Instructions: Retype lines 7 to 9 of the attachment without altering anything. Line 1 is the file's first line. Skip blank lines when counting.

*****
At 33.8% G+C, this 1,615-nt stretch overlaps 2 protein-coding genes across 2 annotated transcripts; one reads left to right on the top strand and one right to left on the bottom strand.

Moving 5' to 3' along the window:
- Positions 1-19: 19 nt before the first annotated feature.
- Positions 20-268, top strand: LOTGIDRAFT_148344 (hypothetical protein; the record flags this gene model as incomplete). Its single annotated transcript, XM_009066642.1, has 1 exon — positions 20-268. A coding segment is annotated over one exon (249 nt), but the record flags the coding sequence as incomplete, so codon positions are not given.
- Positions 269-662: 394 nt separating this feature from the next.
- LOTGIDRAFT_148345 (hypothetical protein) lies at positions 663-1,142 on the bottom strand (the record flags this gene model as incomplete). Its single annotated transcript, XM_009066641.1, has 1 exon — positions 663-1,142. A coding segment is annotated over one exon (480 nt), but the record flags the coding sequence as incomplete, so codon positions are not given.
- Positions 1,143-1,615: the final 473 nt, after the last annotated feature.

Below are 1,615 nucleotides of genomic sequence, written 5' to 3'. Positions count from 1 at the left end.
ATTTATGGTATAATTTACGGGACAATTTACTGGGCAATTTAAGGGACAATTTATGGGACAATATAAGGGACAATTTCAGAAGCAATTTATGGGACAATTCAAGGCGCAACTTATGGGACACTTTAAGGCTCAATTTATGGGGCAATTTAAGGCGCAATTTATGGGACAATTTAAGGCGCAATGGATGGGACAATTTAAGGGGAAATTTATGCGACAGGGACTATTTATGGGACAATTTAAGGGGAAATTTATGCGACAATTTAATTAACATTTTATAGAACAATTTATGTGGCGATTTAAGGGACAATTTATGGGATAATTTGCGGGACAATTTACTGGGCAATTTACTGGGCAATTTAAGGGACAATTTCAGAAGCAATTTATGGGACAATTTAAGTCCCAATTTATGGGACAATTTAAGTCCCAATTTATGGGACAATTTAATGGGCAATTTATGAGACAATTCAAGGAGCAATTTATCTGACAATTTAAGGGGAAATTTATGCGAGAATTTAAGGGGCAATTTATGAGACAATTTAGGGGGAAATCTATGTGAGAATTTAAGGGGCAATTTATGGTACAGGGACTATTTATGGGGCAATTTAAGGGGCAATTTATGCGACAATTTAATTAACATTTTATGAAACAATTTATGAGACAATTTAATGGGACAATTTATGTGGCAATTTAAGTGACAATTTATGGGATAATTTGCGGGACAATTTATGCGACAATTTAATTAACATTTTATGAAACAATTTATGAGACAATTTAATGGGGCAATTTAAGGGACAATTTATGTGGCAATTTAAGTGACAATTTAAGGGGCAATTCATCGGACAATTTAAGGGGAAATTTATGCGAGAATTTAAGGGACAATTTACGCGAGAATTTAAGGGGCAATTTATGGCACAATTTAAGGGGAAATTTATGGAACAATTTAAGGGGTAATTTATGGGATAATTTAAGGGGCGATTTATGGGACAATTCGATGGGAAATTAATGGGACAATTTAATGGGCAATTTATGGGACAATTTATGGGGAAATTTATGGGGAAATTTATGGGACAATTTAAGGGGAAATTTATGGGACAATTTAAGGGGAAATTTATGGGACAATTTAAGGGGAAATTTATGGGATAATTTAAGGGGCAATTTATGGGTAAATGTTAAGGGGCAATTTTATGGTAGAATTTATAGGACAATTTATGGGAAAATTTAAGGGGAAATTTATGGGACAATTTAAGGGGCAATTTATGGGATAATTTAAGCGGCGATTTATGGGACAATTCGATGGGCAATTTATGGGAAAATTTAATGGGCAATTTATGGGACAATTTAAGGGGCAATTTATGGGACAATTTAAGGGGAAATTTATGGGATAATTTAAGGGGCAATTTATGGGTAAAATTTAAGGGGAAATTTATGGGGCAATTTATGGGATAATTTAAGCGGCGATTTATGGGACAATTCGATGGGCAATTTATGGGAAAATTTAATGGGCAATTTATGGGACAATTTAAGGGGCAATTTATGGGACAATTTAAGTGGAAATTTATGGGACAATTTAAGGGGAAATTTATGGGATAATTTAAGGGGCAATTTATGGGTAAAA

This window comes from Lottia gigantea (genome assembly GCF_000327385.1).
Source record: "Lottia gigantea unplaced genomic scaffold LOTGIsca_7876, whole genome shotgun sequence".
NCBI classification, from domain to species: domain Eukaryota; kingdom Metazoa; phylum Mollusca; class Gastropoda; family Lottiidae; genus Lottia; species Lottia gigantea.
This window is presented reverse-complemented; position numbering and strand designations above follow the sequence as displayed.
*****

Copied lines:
- Positions 1,143-1,615: the final 473 nt, after the last annotated feature.

Below are 1,615 nucleotides of genomic sequence, written 5' to 3'. Positions count from 1 at the left end.
ATTTATGGTATAATTTACGGGACAATTTACTGGGCAATTTAAGGGACAATTTATGGGACAATATAAGGGACAATTTCAGAAGCAATTTATGGGACAATTCAAGGCGCAACTTATGGGACACTTTAAGGCTCAATTTATGGGGCAATTTAAGGCGCAATTTATGGGACAATTTAAGGCGCAATGGATGGGACAATTTAAGGGGAAATTTATGCGACAGGGACTATTTATGGGACAATTTAAGGGGAAATTTATGCGACAATTTAATTAACATTTTATAGAACAATTTATGTGGCGATTTAAGGGACAATTTATGGGATAATTTGCGGGACAATTTACTGGGCAATTTACTGGGCAATTTAAGGGACAATTTCAGAAGCAATTTATGGGACAATTTAAGTCCCAATTTATGGGACAATTTAAGTCCCAATTTATGGGACAATTTAATGGGCAATTTATGAGACAATTCAAGGAGCAATTTATCTGACAATTTAAGGGGAAATTTATGCGAGAATTTAAGGGGCAATTTATGAGACAATTTAGGGGGAAATCTATGTGAGAATTTAAGGGGCAATTTATGGTACAGGGACTATTTATGGGGCAATTTAAGGGGCAATTTATGCGACAATTTAATTAACATTTTATGAAACAATTTATGAGACAATTTAATGGGACAATTTATGTGGCAATTTAAGTGACAATTTATGGGATAATTTGCGGGACAATTTATGCGACAATTTAATTAACATTTTATGAAACAATTTATGAGACAATTTAATGGGGCAATTTAAGGGACAATTTATGTGGCAATTTAAGTGACAATTTAAGGGGCAATTCATCGGACAATTTAAGGGGAAATTTATGCGAGAATTTAAGGGACAATTTACGCGAGAATTTAAGGGGCAATTTATGGCACAATTTAAGGGGAAATTTATGGAACAATTTAAGGGGTAATTTATGGGATAATTTAAGGGGCGATTTATGGGACAATTCGATGGGAAATTAATGGGACAATTTAATGGGCAATTTATGGGACAATTTATGGGGAAATTTATGGGGAAATTTATGGGACAATTTAAGGGGAAATTTATGGGACAATTTAAGGGGAAATTTATGGGACAATTTAAGGGGAAATTTATGGGATAATTTAAGGGGCAATTTATGGGTAAATGTTAAGGGGCAATTTTATGGTAGAATTTATAGGACAATTTATGGGAAAATTTAAGGGGAAATTTATGGGACAATTTAAGGGGCAATTTATGGGATAATTTAAGCGGCGATTTATGGGACAATTCGATGGGCAATTTATGGGAAAATTTAATGGGCAATTTATGGGACAATTTAAGGGGCAATTTATGGGACAATTTAAGGGGAAATTTATGGGATAATTTAAGGGGCAATTTATGGGTAAAATTTAAGGGGAAATTTATGGGGCAATTTATGGGATAATTTAAGCGGCGATTTATGGGACAATTCGATGGGCAATTTATGGGAAAATTTAATGGGCAATTTATGGGACAATTTAAGGGGCAATTTATGGGACAATTTAAGTGGAAATTTATGGGACAATTTAAGGGGAAATTTATGGGATAATTTAAGGGGCAATTTATGGGTAAAA